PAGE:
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Taking the Good with the Bad

Today was a bullpen day to get pitchers ready for our double-header scrimmage with St. Cloud State University on Saturday. We were each scheduled to throw one inning or 15 pitches, whatever came first. And today for me, that was the latter.

I was scheduled to throw in the middle of the scrimmage, so I had some time before I had to warm up when we got to the field. After running and stretching I played some light catch with one of the other pitchers just to get my shoulder to feel loose. After that it was time to take pregame infield and outfield while the starting pitcher got warm. During I/O as its called, pitchers take turns covering first base on ground balls hit to the right side of the infield. After going through our complete pregame routine, it was scrimmage time.

The first pitchers took the mound, and everything was flowing smoothly. I stood behind the batting cage and helped with keeping strike percentage and average velocity for fellow pitchers as they threw. As time neared towards my inning I started to get ready to pitch by playing catch with the pitcher that would throw after me. As it came time to start to throw off the mound in the bullpen I could not find a catcher. We have three catchers on our team, and all of them were unavailable. One catcher was catching in the scrimmage, one was on base after getting a hit, and the other was currently playing left field. I felt an almost sense of panic when I realized I would not be able to begin warming up in the bullpen until the next inning started, and if the pitcher before me had a quick 1-2-3 inning, I might not be loose in time to take the mound.

Once I finally found a catcher I started to frantically warm up, and as I feared the pitcher before me had a great inning. I was able to get my arm loose to pitch, but I didn’t take the time to get my mind locked in to execute pitches. As someone that has struggled with control in the past, it is key for me to get my mind locked in and focused. Concentration is the biggest key to executing successful pitches.

I took the mound and delivered my warm up pitches trying to get my mind in the right place. As always the warm up pitches go quick, and the first hitter steps in. The first batter I faced is a returning all conference player, one that hit .410 last season from the left side. I know that as a left-handed pitcher, if I do not get one of the starting rotation spots, that I need to prove that I can dominate left-handed hitters as a reliever. My first fastball sailed up and in for ball one. The second pitch was a good down-in-the-zone fastball, which Lippy dropped the barrel on, but could not get enough of it to drive the other way, and became a pop up victim to the left fielder. The second hitter, a right-handed stick,  worked the count to 3-2 before I left a fastball low and away and walked him. I hate walks, instant frustration. One pitch can still get me out of this unscathed. The next hitter also worked the count to 3-2, but couldn’t get the bat on a fastball and struck out swinging. The final batter watched a first pitch curve ball over the middle of the plate for strike two, then watched a fastball for ball two. On the 2-2 count I threw what I felt was a great curve ball that the catcher caught in the heart of the plate. But I’m not the umpire, and our collection of coaches overwhelmingly decided that the pitch had curved around the plate. On 3-2 another fastball was lost low and away and the hitter walked. How can you walk two guys in an inning? You need to be battling with a full count. I was frustrated with myself, and to make matters worse I didn’t get the opportunity to finish the inning off, that walk came on pitch number 15.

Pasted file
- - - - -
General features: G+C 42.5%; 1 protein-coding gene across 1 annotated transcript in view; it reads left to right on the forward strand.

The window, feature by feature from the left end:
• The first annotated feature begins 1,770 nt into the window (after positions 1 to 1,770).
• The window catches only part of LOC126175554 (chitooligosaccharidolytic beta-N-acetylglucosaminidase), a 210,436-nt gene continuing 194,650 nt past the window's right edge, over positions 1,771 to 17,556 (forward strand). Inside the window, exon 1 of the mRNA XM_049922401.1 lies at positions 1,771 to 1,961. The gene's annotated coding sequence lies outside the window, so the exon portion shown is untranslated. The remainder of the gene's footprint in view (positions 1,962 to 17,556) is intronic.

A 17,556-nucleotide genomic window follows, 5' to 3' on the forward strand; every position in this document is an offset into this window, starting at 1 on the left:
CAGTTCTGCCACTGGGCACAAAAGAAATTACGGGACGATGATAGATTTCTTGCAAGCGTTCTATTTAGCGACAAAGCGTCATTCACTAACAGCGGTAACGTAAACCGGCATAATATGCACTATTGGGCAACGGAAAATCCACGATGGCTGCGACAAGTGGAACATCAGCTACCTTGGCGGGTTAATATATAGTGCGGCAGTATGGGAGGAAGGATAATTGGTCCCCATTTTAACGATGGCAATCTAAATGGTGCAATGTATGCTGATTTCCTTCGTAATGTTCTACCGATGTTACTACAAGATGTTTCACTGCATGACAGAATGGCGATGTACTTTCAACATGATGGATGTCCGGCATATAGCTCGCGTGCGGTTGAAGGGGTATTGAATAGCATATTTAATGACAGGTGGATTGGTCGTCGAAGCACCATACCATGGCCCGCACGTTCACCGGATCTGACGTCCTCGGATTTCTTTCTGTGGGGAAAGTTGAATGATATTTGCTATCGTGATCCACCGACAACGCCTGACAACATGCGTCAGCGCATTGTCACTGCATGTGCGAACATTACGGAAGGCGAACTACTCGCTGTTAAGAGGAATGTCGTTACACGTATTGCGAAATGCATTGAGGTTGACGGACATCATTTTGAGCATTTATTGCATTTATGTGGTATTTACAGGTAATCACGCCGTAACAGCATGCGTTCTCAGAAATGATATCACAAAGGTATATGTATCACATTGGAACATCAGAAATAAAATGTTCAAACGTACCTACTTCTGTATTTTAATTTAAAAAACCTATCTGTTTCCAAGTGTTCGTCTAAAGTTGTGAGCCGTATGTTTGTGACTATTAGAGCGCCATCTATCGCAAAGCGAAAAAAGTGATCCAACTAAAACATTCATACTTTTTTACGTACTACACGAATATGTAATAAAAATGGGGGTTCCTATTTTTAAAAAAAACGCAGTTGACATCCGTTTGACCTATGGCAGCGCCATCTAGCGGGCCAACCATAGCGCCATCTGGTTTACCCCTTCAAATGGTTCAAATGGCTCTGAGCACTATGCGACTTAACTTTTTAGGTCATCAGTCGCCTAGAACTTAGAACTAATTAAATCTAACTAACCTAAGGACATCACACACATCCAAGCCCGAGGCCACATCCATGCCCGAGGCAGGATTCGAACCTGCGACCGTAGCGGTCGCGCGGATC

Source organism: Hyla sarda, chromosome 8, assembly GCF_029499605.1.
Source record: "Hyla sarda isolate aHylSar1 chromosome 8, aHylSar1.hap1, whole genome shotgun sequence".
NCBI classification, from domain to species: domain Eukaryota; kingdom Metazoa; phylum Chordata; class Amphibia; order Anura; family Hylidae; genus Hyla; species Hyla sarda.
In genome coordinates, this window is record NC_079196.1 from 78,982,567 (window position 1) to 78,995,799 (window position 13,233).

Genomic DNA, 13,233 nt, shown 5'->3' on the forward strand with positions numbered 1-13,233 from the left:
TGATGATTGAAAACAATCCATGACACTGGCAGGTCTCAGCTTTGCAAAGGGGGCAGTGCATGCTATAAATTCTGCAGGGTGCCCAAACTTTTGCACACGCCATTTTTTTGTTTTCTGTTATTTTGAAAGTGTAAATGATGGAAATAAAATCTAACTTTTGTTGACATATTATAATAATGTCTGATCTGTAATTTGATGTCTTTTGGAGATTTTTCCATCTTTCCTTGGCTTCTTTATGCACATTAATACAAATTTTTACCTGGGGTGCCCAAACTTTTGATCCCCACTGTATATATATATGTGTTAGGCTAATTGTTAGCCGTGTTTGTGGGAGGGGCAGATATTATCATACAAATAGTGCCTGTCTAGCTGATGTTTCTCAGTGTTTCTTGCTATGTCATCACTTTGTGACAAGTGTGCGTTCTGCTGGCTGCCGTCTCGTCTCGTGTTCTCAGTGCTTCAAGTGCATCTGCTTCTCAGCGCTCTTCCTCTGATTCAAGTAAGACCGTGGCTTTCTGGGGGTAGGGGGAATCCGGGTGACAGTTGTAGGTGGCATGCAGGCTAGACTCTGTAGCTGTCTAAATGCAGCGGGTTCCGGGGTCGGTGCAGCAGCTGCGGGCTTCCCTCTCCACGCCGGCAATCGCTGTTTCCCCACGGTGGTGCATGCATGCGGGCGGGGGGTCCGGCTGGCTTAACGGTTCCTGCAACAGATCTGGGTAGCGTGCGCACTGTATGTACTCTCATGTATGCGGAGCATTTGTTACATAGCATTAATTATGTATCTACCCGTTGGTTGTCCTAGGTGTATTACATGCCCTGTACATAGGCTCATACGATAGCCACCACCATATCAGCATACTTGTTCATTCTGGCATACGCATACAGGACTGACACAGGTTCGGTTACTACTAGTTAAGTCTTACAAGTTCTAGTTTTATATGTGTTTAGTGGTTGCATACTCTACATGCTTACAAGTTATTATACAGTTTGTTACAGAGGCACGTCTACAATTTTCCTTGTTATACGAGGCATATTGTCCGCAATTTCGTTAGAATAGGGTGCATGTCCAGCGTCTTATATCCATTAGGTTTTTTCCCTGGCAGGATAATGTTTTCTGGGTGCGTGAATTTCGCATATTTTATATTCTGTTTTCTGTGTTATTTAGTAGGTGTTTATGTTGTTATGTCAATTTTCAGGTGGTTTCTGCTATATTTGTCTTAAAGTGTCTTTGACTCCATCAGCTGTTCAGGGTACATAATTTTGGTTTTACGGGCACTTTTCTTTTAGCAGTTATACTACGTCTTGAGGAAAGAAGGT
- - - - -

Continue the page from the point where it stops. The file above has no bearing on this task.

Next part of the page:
I wanted to finish off the inning, but had to understand that this was simply a bullpen session to get ready to pitch on Saturday. I got my final statistics for the session. 15 pitches, six strikes, nine balls for just a 40% strike percentage. Not good. Now I was really down, but I didn’t have much time to be down. My coach called me over and said TK wanted to work with me in the bullpen. (TK is Tom Kelly, former manager of the Minnesota Twins, World Series Champion 1987 and 1991). TK took me to the bullpen and said that I needed to make one minor adjustment to get my consistency in the strike zone back. He said I was rushing a little bit today and not staying on my backside, especially with runners on base. I threw maybe ten pitches in the pen with TK and he had plenty to say about each one. He is a perfectionist, and he had me throw until I had the ball on a downward plane, hitting the glove on the bottom of the zone, and repeat it. Once I did it twice in a row just how he wanted, he told me that now I understand what it is that I am doing and how to fix it. I will definitely be implementing that and working on it before Saturday’s outing. Having TK there is awesome, because there are very few people that know as much about baseball as he does, and he is always looking to teach and share what he knows.

So even though I didn’t have the outing that I expect of myself, I got to understand things I need to work on and improve myself as a pitcher. Now I just have to put in the work to make the adjustments and put them into action on Saturday against SCSU. I still am throwing 57% strikes this fall through 95 in-game pitches. I really would like to get that number back up to 60% or better, which mean in the three fall outings I have left I need to pound the zone. So that is the goal for the rest of fall, get my total strike percentage to 60%. Anything less will simply not be acceptable as I try and reach my goal as a weekend starter.

Never stop working towards goals and dreams.